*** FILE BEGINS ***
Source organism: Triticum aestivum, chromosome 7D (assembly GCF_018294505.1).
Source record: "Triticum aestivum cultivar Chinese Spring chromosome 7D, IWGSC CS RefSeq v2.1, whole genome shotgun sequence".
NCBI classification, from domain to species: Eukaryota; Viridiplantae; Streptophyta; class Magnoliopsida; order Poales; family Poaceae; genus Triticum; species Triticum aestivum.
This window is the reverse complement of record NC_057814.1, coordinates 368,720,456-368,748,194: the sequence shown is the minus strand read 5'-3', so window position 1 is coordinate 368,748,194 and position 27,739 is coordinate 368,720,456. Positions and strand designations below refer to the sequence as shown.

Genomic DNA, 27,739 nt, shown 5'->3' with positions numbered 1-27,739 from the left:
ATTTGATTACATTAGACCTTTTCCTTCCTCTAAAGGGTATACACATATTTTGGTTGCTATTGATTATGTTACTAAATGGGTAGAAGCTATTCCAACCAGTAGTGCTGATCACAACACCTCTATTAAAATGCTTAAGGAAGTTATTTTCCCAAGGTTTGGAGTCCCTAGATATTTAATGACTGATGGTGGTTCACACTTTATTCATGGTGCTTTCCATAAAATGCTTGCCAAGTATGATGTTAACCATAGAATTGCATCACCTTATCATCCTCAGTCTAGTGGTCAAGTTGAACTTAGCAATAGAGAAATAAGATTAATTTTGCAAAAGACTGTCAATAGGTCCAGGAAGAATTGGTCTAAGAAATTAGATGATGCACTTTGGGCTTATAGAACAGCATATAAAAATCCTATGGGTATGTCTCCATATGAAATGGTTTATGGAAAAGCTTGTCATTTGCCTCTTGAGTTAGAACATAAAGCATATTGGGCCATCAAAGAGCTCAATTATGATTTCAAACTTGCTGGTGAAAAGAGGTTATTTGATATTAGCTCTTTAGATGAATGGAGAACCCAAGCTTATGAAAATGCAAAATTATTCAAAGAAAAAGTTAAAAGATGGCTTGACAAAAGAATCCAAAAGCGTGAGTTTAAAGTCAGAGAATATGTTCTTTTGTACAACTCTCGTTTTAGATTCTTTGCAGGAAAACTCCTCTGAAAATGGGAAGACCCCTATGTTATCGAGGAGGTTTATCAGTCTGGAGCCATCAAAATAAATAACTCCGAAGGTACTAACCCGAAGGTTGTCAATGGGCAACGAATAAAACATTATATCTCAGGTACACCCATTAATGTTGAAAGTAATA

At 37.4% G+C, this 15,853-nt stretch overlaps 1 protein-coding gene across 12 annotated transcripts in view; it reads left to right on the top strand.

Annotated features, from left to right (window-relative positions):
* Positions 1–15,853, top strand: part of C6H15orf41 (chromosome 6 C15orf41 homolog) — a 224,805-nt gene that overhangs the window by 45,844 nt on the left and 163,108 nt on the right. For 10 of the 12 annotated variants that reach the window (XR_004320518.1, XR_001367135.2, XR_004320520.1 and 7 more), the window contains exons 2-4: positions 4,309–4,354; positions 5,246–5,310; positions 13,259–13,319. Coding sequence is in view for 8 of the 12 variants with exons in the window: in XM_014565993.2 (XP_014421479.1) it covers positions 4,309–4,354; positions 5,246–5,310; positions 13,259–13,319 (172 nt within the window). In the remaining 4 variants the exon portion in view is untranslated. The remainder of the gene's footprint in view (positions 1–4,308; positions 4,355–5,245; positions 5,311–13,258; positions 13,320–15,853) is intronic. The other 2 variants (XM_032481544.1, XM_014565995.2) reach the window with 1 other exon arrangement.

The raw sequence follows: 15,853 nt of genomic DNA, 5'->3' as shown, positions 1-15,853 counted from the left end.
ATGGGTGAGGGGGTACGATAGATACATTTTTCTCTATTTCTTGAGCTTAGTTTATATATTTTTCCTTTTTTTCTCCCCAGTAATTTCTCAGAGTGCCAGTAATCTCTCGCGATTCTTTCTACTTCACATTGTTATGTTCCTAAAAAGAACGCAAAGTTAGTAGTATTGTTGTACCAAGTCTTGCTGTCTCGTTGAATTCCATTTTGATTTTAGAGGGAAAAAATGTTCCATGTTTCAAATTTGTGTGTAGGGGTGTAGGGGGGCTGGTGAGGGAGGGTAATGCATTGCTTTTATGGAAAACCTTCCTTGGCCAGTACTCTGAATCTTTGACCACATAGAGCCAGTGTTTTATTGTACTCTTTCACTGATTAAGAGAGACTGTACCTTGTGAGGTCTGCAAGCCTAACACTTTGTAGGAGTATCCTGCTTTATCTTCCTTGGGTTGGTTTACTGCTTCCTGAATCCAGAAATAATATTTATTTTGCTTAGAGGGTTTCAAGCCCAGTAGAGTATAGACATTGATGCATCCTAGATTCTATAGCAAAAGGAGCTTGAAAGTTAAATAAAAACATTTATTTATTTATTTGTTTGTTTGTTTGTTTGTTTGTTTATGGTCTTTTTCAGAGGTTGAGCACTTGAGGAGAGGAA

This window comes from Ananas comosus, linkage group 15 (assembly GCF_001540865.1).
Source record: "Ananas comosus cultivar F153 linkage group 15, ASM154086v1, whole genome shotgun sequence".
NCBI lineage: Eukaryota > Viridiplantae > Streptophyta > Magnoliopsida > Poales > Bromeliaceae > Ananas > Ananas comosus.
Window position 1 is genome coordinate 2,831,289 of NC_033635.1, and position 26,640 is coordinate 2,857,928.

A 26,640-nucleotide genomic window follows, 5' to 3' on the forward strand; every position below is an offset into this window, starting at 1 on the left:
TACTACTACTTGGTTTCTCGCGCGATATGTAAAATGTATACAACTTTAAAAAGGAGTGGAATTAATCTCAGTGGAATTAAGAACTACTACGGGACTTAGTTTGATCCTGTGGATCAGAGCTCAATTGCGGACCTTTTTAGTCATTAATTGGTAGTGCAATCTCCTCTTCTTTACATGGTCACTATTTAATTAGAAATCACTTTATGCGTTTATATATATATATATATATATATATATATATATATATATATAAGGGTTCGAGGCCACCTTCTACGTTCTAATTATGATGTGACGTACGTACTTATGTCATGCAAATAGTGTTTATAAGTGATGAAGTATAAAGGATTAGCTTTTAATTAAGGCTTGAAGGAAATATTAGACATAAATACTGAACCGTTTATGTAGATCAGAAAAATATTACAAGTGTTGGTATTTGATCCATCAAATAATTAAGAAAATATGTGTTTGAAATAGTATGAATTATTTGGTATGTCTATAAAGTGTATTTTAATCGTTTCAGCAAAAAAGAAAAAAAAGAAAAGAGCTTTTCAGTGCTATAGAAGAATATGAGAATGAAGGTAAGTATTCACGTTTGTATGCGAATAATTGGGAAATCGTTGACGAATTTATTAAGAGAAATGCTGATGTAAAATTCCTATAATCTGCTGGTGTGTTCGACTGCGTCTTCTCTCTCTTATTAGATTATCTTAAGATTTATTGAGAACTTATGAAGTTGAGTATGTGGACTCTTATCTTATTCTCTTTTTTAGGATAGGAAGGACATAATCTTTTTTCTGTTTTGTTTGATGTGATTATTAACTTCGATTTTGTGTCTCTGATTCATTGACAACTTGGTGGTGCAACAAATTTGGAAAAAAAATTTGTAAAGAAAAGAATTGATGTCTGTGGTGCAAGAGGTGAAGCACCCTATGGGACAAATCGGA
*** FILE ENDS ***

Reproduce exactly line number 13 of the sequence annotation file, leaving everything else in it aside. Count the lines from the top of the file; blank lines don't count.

Source record: "Ananas comosus cultivar F153 linkage group 15, ASM154086v1, whole genome shotgun sequence".